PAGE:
Tuesday, 17 July 2012

Race Relations

I apologise for the continuing river of rant that appears to be running through my blogs at the moment. I would love nothing more than to write about me spectacularly falling over in front of an audition panel or coming a cropper up against a fiendishly mean director. I love telling you about how I’m forced to crawl around on the floor scrabbling for stale bread or running around a church hall in a swimming costume all in the name of work but sadly I have none of those tales at the moment. The world of auditioning is eerily quiet for me at the moment so until someone asks me to partake in a pointless improvisation or the kind of drama game that pulls on all your cringe muscles, you’ll just have to put up with my whinges.

Now, I’ve talked about race issues in the world of acting before. It was an issue I hadn’t planned on revisiting for a while but after seeing the new Spider Man film, I felt it needed addressing again. The film, if you haven’t seen it, is actually pretty good. The scripting is dodgier than Made In Chelsea and it doesn’t credit the audience with even a teaspoonful of intelligence but the acting is bloody wonderful. If you’ve seen Andrew Garfield before then you’re probably already aware that he’s damn good and he therefore plays a very fine lead. And it’s not just him, pretty much everyone in the cast is very strong and extremely watchable.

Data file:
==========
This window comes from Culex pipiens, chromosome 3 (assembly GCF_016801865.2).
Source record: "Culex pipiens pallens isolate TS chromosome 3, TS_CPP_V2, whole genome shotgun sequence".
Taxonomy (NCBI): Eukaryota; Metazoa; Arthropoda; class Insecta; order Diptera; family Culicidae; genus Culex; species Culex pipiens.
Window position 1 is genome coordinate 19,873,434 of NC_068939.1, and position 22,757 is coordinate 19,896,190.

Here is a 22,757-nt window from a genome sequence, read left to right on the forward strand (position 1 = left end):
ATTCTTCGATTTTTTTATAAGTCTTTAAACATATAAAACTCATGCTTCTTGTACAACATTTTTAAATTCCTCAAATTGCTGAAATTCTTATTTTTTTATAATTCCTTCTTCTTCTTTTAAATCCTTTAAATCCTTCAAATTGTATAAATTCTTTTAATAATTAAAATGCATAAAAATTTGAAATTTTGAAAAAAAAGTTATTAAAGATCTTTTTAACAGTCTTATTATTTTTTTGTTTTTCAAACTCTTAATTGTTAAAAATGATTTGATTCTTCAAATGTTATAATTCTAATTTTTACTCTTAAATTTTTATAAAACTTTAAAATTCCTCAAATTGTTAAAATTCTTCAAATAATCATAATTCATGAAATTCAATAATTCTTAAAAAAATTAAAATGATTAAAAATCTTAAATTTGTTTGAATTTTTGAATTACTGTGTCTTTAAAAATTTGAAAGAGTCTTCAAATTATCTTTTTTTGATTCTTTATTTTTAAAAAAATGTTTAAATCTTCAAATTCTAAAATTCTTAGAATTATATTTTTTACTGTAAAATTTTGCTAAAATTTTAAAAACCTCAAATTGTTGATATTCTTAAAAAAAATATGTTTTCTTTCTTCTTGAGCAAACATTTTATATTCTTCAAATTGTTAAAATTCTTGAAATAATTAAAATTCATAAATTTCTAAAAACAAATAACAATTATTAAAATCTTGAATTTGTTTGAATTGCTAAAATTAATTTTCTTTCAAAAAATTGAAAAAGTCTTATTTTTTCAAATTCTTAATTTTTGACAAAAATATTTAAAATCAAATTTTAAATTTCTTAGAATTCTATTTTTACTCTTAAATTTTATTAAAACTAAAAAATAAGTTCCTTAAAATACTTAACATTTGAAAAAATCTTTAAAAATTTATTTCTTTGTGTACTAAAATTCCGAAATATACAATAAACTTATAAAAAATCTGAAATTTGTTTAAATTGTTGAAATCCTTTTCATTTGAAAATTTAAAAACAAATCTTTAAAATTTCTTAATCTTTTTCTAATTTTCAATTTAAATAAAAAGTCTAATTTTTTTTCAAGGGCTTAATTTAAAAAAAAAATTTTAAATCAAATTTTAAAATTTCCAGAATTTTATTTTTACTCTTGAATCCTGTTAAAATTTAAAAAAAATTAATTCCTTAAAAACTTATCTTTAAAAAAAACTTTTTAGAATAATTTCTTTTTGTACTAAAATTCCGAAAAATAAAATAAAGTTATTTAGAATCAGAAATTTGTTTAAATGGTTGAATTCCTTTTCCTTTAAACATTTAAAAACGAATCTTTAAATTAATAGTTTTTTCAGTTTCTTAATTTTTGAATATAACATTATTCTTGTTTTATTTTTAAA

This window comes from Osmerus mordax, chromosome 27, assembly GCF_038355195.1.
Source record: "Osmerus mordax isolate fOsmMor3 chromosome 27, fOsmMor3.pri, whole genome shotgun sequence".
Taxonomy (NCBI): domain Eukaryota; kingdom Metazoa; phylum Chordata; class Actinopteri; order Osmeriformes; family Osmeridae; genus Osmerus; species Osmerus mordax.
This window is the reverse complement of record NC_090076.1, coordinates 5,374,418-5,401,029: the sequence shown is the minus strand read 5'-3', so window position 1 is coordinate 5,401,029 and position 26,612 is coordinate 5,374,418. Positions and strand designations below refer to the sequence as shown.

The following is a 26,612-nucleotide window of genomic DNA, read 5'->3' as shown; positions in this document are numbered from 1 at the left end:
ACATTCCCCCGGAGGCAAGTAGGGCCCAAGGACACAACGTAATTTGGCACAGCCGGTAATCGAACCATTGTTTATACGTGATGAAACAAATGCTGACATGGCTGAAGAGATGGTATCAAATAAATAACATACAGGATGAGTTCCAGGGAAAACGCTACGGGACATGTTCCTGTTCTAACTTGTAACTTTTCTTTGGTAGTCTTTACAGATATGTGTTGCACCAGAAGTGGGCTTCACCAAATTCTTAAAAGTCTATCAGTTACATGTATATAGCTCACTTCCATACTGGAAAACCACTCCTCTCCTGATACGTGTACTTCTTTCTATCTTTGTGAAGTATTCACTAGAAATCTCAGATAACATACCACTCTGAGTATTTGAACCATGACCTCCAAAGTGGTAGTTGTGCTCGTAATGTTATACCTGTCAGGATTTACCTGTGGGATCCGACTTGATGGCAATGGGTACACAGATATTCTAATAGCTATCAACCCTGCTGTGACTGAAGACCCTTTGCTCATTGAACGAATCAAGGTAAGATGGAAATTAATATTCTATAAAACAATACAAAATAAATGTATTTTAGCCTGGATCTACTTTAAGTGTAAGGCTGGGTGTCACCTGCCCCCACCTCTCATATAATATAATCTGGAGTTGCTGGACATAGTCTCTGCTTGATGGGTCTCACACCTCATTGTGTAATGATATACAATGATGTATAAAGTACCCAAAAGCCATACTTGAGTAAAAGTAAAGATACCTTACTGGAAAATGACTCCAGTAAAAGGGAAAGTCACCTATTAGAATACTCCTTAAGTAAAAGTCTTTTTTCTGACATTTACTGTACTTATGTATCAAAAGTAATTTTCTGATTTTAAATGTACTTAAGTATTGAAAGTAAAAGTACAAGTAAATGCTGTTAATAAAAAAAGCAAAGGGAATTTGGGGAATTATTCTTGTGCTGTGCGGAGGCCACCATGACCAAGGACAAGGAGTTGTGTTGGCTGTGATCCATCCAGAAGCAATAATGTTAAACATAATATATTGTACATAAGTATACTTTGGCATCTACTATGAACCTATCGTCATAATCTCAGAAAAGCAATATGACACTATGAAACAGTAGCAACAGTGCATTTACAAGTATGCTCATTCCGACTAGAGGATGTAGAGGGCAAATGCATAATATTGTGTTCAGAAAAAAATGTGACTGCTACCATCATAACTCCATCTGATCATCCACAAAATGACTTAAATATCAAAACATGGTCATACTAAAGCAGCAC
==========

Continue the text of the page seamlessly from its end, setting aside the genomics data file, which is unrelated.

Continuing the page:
But, it’s safe to say that when it comes to race, the casting of the film is more limited than my patience during an amateur production of Romeo and Juliet. A quick look at the featured roles  in this film and you’ll quickly see that Caucasian is very much the order of the day. Apart from a couple of couple of black actors who play a taxi driver and a crane operator and have been granted perhaps one line each, there is only one other person that I spotted within the film that wasn’t Caucasian, That character was the bad guy’s equally evil helper type person (sorry if my technical jargon leaves you feeling lost and confused) who was played, sadly not particularly well, by an Asian actor. And that, my friends, was it. A New York taxi driver, a construction worker and a villain. It’s the type of casting even the Village People would steer clear of. Well done, Hollywood. Let’s get the bunting out, you’ve excelled yourself again.

This raises two very obvious points. Firstly, although I’m the first person to complain about obvious ‘box-ticking’, the lack of characters portrayed by ethnic minority actors is quite alarming. As I said, I’m not saying that every single film should be employ some sort of skewed Noah’s Ark where they ensure there’s one of every race, but a bit of diversity wouldn’t have gone amiss. And hey, maybe include at least one actress of an ethnic minority? Sorry, just a thought. I realise my lady views are pretty extreme.